Substance Requirements 

A certain degree of substance is required to qualify for the ZEC regime, although substance is mandatory BEPS wise anyway when setting up companies abroad, should one intend to invoke local tax incentives.

Regarding the substance requirements, within the first two years from the registration date, the ZEC entity must invest in tangible or intangible fixed assets[5] an amount of at least EUR 100,000 for the two big islands (Gran Canaria and Tenerife) or of EUR 50,000 for the remaining islands. In the computation of said amount of investment, any contributions made under the roll-over relief regime shall be disregarded.

Finally, the substance requirement varies depending on the type of island as there are two groups. For the two largest islands (being Gran Canaria and Tenerife) it is mandatory to count with at least 5 employees within the first six months after the foregoing registration or 3 employees in the remaining islands.

Tax Regime

ZEC Company’s Taxation

A ZEC company is a regular Spanish company subject thus to the regular corporate income tax rate applicable in Spain, currently being 25%.

Having said that, should a company meet the aforementioned requirements it can benefit from a 4% tax rate on a tax base of at least EUR 1,800,000 plus EUR 500,000 of additional tax base at said low rate per each employment work created with a cap of EUR 25,000,000 of tax base.

There is also another limitation to the application of the 4% tax rate, which is indexed to the turnover and that has been recently amended to improve the former legislation. Said second limitation is that the reduction of the gross tax due of a ZEC company cannot exceed a certain percentage of the said company’s turnover. This limitation used to be 10% in case of service companies and 17,5% in case of industrial companies, but as a result of recently passed legislation it has been improved and unified to 30%.

Moreover, the ZEC regime is compatible with another attractive local tax incentive known as RIC (Reserva para Inversiones en Canarias or Canaries Investments Reserve) which subject to certain requirements allows a 90% reduction of the tax base. Nevertheless, this tax incentive could only apply on the remaining part of tax base, if any, that does not benefit from the ZEC regime and thus from the 4% rate. However, a joint combination of the two tax incentives can lead to a negligible rate of effective tax burden, much lower than other jurisdictions frequently used for trading purposes.

Shareholders’ Taxation

An additional advantage derived from the ZEC regime is the possibility to pay dividends to resident and non-resident shareholders under a full exemption of withholding tax with the sole requirement of a 5% shareholding uninterruptedly held for at least 1 year. Regarding non-resident shareholders, it is additionally required that it is not resident in a country or territory statutorily considered by Spain as a tax haven[6].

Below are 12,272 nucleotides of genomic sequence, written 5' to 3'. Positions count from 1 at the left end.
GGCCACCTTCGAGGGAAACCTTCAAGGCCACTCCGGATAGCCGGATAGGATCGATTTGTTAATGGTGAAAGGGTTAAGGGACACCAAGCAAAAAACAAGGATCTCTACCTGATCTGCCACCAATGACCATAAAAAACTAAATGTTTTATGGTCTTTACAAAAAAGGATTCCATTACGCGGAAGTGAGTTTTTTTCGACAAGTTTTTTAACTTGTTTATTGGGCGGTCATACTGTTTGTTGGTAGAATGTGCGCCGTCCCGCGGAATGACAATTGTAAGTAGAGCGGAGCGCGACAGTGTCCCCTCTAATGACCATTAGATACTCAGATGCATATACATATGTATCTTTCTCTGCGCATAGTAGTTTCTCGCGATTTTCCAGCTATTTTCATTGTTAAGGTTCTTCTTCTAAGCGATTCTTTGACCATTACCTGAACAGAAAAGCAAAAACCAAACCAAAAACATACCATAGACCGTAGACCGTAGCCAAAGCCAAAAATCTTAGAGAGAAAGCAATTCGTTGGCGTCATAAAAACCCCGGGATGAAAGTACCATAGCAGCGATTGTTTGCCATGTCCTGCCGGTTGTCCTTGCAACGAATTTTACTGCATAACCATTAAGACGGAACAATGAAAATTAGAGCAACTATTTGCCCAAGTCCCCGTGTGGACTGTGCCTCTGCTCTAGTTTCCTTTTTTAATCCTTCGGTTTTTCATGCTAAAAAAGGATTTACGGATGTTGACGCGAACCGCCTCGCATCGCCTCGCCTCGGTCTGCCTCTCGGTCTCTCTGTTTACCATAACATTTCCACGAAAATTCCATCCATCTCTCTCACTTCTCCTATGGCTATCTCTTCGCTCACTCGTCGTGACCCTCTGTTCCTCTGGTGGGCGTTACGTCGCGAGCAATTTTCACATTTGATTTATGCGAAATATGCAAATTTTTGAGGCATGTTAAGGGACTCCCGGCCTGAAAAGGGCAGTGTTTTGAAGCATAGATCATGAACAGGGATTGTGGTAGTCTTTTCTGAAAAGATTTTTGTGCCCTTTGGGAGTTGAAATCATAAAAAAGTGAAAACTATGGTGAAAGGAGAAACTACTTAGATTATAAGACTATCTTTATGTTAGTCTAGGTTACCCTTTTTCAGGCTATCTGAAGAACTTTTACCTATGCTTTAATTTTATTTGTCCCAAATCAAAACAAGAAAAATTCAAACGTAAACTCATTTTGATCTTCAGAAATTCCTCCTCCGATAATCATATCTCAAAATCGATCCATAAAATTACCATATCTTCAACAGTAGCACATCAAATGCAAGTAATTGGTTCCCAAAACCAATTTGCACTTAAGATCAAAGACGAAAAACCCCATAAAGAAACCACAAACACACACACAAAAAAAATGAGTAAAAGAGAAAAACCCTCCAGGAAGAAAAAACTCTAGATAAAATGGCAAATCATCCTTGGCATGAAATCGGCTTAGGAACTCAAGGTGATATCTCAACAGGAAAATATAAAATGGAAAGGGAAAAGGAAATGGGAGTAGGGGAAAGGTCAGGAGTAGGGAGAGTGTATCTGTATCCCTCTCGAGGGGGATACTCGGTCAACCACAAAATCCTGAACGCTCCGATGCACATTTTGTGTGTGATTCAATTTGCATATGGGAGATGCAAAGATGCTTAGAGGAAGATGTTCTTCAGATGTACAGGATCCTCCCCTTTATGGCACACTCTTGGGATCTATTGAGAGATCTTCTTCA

As far as interest from loans granted to the ZEC entity by its shareholder, should the latter be resident in another EU member state, an exemption of interest withholding tax would apply and in case a tax treaty exists, non-EU resident shareholders could claim the treaty rate.

Finally, regarding capital gains realised upon disinvestment in the ZEC entity, should a non-resident but a treaty resident shareholder realize a gain upon transfer of its prorated share of the ZEC entity, the treaty could apply and if the substantial shareholding or real estate company clause apply a 19% taxation would accrue but otherwise an exemption could be claimed.

A Great Alternative for African Business

Without prejudice of other issues as the risk of a permanent establishment and the tax consequences derived therefrom, the ZEC regime is being used by many large multinational groups with business interests in Africa for many reasons.

On the one hand, because Spain has income tax treaties with 9 African countries[7]. Moreover, because Spain is in the European Union and that allows the ZEC entity to claim all the benefits of the applicable EU Directives. Additionally, because the Canaries are well connected with 3 continents (Europe, Africa and America) and do count with the necessary infrastructure including an American School. And needless to say, because the Canaries do provide a degree of safety, let alone a standard of living, which cannot be achieved in general in the African continent.